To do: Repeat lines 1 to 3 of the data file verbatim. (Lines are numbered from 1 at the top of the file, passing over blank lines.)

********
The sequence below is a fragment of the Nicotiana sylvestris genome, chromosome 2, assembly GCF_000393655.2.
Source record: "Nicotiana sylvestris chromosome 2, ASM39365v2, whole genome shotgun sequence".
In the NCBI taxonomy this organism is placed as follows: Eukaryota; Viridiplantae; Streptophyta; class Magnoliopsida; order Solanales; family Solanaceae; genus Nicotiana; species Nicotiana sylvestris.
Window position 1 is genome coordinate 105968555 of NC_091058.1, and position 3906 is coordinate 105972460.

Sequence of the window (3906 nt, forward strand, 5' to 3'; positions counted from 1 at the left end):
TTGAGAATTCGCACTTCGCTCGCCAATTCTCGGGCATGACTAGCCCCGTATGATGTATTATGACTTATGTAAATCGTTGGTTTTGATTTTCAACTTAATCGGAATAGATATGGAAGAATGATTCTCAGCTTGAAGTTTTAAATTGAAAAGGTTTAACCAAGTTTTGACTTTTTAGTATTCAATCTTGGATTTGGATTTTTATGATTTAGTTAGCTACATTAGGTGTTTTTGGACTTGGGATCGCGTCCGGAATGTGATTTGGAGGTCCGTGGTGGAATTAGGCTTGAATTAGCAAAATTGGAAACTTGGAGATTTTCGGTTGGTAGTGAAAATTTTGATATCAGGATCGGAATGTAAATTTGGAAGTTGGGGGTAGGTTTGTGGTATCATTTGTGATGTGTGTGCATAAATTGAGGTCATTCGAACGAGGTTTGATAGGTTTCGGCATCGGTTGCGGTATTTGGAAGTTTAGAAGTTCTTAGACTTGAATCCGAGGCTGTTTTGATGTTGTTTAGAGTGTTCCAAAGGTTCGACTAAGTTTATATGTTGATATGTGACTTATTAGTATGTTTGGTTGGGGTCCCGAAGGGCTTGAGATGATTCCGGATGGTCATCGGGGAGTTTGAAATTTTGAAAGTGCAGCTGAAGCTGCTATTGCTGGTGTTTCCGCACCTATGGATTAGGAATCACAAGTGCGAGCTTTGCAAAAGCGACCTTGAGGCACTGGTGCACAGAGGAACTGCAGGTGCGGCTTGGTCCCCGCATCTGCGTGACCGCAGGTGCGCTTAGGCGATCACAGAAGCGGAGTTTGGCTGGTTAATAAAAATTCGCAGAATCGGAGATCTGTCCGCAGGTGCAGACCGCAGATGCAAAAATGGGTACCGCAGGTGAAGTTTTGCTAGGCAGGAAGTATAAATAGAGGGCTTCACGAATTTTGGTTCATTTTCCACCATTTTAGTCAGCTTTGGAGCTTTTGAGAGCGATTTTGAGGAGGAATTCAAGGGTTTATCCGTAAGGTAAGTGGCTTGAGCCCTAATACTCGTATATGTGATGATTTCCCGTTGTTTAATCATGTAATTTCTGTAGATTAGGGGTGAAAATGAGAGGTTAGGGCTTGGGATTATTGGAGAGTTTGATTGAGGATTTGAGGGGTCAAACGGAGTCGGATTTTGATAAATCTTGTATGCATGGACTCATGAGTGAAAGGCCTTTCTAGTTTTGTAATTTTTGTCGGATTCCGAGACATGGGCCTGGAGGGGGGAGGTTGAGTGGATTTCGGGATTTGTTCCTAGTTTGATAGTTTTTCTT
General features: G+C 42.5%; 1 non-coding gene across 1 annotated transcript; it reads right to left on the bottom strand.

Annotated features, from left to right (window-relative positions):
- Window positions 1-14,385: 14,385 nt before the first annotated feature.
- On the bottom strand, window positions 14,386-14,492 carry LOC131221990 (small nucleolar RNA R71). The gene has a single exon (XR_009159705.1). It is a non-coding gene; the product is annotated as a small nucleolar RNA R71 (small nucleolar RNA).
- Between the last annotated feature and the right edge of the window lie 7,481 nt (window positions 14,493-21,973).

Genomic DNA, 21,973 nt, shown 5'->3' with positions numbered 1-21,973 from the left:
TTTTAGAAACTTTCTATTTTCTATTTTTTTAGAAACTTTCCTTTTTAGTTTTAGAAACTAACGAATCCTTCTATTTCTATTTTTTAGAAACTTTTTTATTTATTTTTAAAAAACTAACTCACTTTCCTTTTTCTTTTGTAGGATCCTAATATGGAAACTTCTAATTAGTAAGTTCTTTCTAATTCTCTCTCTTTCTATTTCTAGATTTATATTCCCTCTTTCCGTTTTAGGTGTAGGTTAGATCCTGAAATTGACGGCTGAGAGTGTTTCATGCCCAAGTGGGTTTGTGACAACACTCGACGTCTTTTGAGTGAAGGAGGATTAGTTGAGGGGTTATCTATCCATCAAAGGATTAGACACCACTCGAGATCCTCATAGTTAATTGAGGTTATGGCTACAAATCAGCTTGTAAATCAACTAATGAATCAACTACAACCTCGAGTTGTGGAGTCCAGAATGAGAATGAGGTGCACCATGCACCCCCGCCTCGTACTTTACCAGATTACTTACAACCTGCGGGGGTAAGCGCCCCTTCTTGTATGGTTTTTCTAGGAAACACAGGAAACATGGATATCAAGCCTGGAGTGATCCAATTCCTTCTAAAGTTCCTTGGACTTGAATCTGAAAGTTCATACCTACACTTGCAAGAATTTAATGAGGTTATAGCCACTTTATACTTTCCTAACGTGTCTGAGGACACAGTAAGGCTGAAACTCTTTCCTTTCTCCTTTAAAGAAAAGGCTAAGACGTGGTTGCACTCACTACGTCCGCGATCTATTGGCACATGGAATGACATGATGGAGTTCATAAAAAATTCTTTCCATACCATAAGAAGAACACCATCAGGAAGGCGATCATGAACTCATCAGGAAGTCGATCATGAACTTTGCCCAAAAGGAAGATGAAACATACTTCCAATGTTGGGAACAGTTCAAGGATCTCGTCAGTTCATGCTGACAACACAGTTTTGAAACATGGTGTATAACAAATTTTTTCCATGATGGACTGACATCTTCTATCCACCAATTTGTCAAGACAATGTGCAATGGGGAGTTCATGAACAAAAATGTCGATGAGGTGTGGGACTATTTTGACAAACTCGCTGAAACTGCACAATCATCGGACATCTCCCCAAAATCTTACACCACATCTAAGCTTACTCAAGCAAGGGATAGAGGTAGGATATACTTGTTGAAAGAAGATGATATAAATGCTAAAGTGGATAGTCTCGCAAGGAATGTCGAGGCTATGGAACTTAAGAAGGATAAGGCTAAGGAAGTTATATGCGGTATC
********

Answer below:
The sequence below is a fragment of the Nicotiana sylvestris genome, chromosome 2, assembly GCF_000393655.2.
Source record: "Nicotiana sylvestris chromosome 2, ASM39365v2, whole genome shotgun sequence".
In the NCBI taxonomy this organism is placed as follows: Eukaryota; Viridiplantae; Streptophyta; class Magnoliopsida; order Solanales; family Solanaceae; genus Nicotiana; species Nicotiana sylvestris.